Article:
Fraites and Schultz would compose the music for "The Hanging Tree".[51][52] "The Hanging Tree" is a song performed by James Newton Howard featuring vocals from American actress Jennifer Lawrence for the 2014 film The Hunger Games: Mockingjay – Part 1, the third installment of The Hunger Games film series.[53] The song appears on both the official score album for the film, and on the digital re-release of the official soundtrack for the film.[54][55] The lyrics were written by The Hunger Games author Suzanne Collins and originally appeared in her novel Mockingjay.[52][53] Following its release, "The Hanging Tree" debuted in the top 40 of the singles charts of Australia, the United Kingdom, and the United States.[56][57][58] The song was released to American mainstream radio stations on December 9, 2014.[59]

In September 2014, it was announced that The Lumineers began working on their second album.[60] Schultz stated through Instagram, "Well folks, we are back in the studio, chippin away at some new ideas. It’s been one hell of a ride so far and we are excited to be writing again. Thanks and stay tuned."[60] Cleopatra is full of strange and touching tales from the frontline of life in a real world behind the veil of pop illusions, of everyday hopes and busted dreams. The title track, “Cleopatra”, sprang from an encounter with a taxi driver Wes met in the Republic of Georgia, who related a tale of personal tragedy without a trace of self-pity. [61] The black and white photo on the cover depicts silent movie star Theda Bara in the title role in the 1917 film Cleopatra.

The band released their second studio album Cleopatra on April 8, 2016.

Schultz has stated, "I write the lyrics, and I co-write the songs with Jer," adding "It’s never the same thing with each song. Generally speaking it involves a piano, a guitar, and maybe singing, and we usually start out with the chord structure, a set of chords, a melody especially, and then the lyrics usually follow. Or it’s one phrase that you really find great and then you build the song around that."[23] Schultz later claimed, "Your melodies make people want to hear what you’re saying," adding, "They’ve got to be open to hearing it, almost hum it. And if they want to go deeper there is something there."[10]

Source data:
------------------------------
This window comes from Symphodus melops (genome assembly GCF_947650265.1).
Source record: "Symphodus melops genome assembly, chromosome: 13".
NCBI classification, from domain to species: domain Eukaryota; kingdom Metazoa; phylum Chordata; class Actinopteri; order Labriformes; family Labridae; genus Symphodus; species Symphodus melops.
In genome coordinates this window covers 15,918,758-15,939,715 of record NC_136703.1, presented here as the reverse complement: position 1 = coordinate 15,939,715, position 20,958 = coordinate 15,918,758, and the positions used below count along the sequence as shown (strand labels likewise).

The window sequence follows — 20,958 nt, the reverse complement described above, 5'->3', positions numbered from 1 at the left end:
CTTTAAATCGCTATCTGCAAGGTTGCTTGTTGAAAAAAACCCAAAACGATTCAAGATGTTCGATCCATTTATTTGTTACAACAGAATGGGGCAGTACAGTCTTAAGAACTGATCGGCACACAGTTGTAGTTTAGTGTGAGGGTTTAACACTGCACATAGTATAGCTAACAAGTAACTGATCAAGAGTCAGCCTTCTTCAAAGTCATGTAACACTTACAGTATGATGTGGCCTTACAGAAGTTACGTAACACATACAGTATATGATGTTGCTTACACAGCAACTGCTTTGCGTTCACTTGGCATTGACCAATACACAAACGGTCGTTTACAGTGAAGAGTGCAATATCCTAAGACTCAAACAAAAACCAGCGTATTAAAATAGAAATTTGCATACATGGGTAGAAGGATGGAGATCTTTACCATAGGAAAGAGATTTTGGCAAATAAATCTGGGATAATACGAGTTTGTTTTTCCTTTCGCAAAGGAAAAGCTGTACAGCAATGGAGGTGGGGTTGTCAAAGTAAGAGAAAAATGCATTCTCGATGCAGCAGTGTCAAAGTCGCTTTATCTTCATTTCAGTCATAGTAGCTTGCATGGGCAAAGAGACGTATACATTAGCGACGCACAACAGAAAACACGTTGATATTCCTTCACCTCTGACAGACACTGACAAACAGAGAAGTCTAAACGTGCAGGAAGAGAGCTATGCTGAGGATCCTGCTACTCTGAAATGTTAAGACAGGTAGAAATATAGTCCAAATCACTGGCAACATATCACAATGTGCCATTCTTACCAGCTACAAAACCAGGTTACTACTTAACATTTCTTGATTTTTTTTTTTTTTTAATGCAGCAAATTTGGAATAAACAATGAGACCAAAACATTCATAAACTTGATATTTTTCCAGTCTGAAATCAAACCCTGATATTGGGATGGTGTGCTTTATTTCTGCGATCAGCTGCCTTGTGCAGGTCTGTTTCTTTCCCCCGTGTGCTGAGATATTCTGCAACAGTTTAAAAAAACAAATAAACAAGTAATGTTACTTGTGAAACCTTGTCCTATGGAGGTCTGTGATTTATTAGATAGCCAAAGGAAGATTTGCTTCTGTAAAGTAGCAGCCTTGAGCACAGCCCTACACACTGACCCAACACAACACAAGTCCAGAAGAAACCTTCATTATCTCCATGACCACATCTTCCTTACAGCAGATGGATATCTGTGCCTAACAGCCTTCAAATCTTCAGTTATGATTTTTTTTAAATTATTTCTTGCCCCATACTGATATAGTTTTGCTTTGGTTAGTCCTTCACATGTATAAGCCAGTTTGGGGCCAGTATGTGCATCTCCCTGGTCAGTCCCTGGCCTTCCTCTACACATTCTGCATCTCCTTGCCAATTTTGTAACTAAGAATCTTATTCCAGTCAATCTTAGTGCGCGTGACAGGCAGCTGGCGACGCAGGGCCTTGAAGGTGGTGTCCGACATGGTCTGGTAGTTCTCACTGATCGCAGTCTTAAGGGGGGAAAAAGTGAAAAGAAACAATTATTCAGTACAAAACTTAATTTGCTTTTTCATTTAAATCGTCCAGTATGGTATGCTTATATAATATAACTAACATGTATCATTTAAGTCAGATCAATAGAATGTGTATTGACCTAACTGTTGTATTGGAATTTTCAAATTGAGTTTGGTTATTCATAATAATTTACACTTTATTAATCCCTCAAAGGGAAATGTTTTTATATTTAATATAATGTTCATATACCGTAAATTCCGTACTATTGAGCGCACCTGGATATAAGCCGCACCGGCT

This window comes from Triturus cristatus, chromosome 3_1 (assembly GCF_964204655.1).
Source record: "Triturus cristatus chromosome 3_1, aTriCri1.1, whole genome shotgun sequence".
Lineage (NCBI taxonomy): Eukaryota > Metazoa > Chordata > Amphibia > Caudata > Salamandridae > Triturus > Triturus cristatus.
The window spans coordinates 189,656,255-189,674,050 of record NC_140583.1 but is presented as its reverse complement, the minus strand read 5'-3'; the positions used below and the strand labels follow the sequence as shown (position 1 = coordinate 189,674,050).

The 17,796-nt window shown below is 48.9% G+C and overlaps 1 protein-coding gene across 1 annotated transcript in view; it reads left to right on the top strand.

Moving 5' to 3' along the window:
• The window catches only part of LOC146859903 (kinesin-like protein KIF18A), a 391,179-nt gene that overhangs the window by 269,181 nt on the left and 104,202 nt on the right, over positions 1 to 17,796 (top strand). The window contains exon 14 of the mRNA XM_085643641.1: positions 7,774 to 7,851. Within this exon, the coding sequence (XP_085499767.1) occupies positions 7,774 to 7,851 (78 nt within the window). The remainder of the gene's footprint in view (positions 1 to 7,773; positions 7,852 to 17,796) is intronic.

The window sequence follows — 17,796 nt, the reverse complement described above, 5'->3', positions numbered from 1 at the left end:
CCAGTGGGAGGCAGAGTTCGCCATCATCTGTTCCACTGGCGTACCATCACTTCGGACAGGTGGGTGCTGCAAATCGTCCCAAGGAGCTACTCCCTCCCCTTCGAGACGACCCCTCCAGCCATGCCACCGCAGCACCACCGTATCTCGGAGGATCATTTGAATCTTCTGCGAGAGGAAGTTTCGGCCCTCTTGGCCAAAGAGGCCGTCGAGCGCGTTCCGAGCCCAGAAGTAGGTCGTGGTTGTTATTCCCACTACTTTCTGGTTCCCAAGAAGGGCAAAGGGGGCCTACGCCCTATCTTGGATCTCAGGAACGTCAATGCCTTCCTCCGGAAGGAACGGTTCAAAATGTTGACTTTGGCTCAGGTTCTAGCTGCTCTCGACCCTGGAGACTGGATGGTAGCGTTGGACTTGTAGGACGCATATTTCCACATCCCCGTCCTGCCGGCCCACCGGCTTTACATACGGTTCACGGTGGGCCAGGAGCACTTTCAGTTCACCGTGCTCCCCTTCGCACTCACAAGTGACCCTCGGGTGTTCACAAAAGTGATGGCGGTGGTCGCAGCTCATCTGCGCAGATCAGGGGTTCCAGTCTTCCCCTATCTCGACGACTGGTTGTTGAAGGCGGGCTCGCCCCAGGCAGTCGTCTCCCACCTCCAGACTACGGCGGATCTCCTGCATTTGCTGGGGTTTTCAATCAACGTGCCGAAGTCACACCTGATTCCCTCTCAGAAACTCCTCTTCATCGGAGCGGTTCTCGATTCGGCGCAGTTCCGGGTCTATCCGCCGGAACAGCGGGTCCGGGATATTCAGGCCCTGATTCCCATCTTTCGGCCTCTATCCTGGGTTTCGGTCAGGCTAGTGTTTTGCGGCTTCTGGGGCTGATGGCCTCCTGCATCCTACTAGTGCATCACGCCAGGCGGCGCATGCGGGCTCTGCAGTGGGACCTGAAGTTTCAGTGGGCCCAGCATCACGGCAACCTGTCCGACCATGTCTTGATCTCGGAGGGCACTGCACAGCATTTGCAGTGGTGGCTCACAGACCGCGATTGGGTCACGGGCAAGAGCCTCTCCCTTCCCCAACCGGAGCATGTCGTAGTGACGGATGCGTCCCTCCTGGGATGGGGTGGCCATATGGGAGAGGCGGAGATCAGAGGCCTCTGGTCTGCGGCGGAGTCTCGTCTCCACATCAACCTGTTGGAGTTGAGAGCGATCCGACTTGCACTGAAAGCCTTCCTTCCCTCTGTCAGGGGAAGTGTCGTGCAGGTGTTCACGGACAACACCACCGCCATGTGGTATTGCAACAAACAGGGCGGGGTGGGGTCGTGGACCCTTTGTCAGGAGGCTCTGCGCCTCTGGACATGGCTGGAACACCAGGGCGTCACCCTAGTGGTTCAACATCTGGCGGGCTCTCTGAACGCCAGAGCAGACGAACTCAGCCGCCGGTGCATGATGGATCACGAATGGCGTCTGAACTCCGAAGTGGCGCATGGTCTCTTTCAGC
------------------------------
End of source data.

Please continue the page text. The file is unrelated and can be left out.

Fraites emphasizes the simplicity of the group's style, stating, "we’re not reinventing the wheel or doing anything that different, the songs are super simple. The ideas themselves are very simple ideas. Anyone who can play an instrument can play a Lumineers song. I think there’s a certain cinematic aspect of our music that I really like."[63] Launchpad similarly writes, "where most bands these days look for that new, original sound to enhance the digital revolution, 'The Lumineers' do superbly in taking it back to simplicity."[64] In another interview, Fraites explains, "I just think people are enamored of going into a room and watching people play their own instruments and sing, rather than using Auto-Tune and a lot of digital equipment to get their sound across. There is so much digital-ness all around us. People are almost taken aback when you do the opposite of that. It’s inspiring."[5]

Alister Roberts of Contactmusic has described the band's self-titled debut album as, "a perfectly formed collection of rustic folk type songs, slotting in nicely amongst the current roots revival."[65] Their folk sound has received comparisons to Mumford & Sons.[66][67] On Mumford & Sons, Schultz has commented that they, "kicked down doors, and they allowed radio to receive a band like us because we somehow slightly resemble what they’re doing."[10] Jon Pareles of The New York Times wrote that, "Mumford comparisons rankle the Lumineers. While both bands wrap moody lyrics in toe-tapping melodies, Mumford & Sons pile on instruments in ma**ive buildups. The Lumineers, by contrast, stay sparse, barely getting around to using an electric guitar on The Lumineers."[10]

Other artists have commented on the folk-style music of The Lumineers and Mumford & Sons; alternative rock artist Jack White praised the style, stating, "I think these acts nowadays are keeping people’s ears open to the idea of the soulfulness of folk-style music and acoustic music, and you get a little bit closer to the musician, to the writer, at times."[68] Conversely, hard and shock rock artist Alice Cooper criticized the two bands, calling it "an offense" to label them rock bands.

The band cites a diverse range of influences including Bob Dylan, Beethoven, Guns N' Roses, Talking Heads, Bruce Springsteen, The Cars, Leonard Cohen, and "cinematic music and anything strange and weird."[71][72] Schultz adds Bob Dylan, Born in the U.S.A., Greatest Hits, Sand in the Vaseline, Exile on Main St., and The Future as specific album influences.[72] Additionally, Schultz cites a Tom Petty performance as one that, "really stands out" to him, stating, "I just remember him playing "Last Dance With Mary Jane", and as the opening guitar line was being played, he opened up a chest on stage that had not been opened the entire show, pulled out a hat, put that hat on for the duration of the song, and then opened the chest back up and put it in and shut it. That is the moment I took away from his show. This taught me everything I needed to know."